I just stumbled into a really odd bug

I’m having trouble with…

The weirdest error I ever got.

The error I’m getting is:…

*"*startup line 3875: It is illegal to fall in to an *else statement; you must goto or finish before the end of the indented block."

My code looks like this:

*label for_loop_sanitize
*set sanitizei +1
*if (sanitizei <= (length(to_read)))
	*if ((to_read#sanitizei) = symbol)
		*comment Found an ${symbol} at ${i}position! exchanging it for ${new_symbol}!
		*set substrg (substrg&new_symbol)
		*goto for_loop_sanitize
		*set substrg (substrg&(to_read#sanitizei))
		*goto for_loop_sanitize
	*set {ret} substrg

The line 3875 of the aforementioned error is the loop at the example.

The error apparently is caused by the “*comment” Command located just above the *else statement.

Apparently, the ChoiceScript interpreter do not really ignore the *comments, but treats them as commands! (“ignore-able” commands, but still passive of proper indentation and syntax relevancy nonetheless)

I dunno. Just thought it would be nice to share it with the community if your guys ever get stuck in an mysterious error message on a part of the code that you fail to locate any flaw…


Its not a bug. That is an error. You shouldn’t have *comment in-between the end of the *if block and the start of the *else block


Was just going to say this. My understanding is CS is still reading the *comment command, it just doesn’t act on what is past it so it’ll think your coding indentation is off. Move it level with the tabs on your previous *if or in line with the text below *else and it should be ok.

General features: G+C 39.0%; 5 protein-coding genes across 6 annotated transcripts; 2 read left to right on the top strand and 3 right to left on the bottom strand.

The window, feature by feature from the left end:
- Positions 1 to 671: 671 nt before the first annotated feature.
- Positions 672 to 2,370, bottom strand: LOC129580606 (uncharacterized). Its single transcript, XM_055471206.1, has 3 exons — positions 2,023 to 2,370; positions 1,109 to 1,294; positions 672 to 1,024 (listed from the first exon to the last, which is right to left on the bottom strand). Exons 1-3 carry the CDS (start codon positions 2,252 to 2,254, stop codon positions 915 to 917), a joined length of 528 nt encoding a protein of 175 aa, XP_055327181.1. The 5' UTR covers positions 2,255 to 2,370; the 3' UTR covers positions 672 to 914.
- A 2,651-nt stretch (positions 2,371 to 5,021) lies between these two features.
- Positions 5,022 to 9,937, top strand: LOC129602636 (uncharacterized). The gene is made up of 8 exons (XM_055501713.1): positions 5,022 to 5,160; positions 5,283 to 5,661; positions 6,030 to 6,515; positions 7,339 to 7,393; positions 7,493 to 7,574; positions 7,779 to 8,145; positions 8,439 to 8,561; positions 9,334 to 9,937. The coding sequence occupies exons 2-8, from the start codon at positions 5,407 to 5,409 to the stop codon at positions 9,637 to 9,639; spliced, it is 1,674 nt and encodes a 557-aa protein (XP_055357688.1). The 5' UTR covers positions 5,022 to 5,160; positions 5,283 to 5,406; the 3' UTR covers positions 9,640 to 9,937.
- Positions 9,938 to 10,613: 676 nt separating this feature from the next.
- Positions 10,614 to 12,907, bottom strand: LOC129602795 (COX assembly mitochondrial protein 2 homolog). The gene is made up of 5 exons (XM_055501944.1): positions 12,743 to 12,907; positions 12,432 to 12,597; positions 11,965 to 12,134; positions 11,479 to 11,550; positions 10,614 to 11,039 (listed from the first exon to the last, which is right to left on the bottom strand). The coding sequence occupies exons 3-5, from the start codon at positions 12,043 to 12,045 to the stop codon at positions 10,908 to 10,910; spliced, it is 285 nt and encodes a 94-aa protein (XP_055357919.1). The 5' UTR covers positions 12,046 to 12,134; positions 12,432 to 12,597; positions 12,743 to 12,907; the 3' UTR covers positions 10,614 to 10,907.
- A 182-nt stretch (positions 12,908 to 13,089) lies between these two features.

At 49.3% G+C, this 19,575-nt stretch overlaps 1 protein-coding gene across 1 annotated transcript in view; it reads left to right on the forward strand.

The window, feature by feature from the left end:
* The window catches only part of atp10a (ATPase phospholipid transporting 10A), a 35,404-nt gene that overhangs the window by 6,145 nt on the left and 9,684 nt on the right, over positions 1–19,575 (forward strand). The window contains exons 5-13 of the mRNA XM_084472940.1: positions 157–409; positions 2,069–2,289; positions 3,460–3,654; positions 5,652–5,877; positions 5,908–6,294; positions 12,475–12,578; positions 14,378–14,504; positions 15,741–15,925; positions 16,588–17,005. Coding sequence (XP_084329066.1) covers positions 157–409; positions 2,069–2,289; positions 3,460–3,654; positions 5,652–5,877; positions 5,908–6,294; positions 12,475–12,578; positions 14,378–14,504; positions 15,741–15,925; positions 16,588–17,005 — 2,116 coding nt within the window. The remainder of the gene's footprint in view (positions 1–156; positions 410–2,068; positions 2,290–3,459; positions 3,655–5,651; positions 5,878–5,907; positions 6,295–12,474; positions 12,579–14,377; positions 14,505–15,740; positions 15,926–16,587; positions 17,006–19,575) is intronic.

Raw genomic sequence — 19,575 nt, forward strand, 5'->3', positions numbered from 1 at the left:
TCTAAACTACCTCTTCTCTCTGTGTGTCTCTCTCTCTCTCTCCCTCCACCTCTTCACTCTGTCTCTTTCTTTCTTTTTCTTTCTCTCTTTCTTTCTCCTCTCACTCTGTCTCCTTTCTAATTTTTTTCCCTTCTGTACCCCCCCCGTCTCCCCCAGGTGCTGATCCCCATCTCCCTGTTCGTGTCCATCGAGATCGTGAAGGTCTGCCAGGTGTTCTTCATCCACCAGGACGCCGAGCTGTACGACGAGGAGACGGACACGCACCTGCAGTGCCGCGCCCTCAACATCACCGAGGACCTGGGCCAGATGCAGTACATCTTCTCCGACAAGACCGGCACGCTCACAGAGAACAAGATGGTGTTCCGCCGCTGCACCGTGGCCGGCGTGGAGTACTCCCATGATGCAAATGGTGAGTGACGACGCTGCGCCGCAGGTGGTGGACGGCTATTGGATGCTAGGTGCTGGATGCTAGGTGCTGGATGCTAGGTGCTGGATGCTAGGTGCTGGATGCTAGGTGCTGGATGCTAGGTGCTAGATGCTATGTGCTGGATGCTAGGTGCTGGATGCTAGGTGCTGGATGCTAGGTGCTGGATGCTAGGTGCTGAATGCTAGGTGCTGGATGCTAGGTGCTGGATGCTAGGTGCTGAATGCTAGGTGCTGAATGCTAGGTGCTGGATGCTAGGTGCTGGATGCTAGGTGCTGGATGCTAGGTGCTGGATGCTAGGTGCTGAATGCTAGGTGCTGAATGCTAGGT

I understand where @Nahim_Kerman is coming from. This is considered an odd behaviour when compared to other programming languages. A comment is ignored no matter where it is at.

Technobabble for anyone interested:

When executing a piece of code, there’s a process through which your code, which is just plain text, is turned into a set of instruction for your computer. In this process there’s a few stages. To simplify: tokenization, parsing and interpretation.

Each stage is usually done all at once, meaning the full text is tokenized and then the list of tokens is turned into an AST (abstract syntax tree) before being interpreted (executed).

ChoiceScript does not do that. It tokenize and interprets line by line. The interpreter keeps track of a few states (for example, the expected indentation level) but other than that it has no access to the surrounding context.

In other programming languages, comments would have been stripped off from the AST prior to execution. But ChoiceScript does not ignore comments, it executes them, it’s just that the comment command doesn’t do anything.

While it may seem obvious if you only know ChoiceScript, if you have experience with other programming languages this behaviour is counter-intuitive.

So when you add a comment command after *if, the interpreter effectively closes the if-ladder. The following *else is interpreted independently of the previous if which is not possible.


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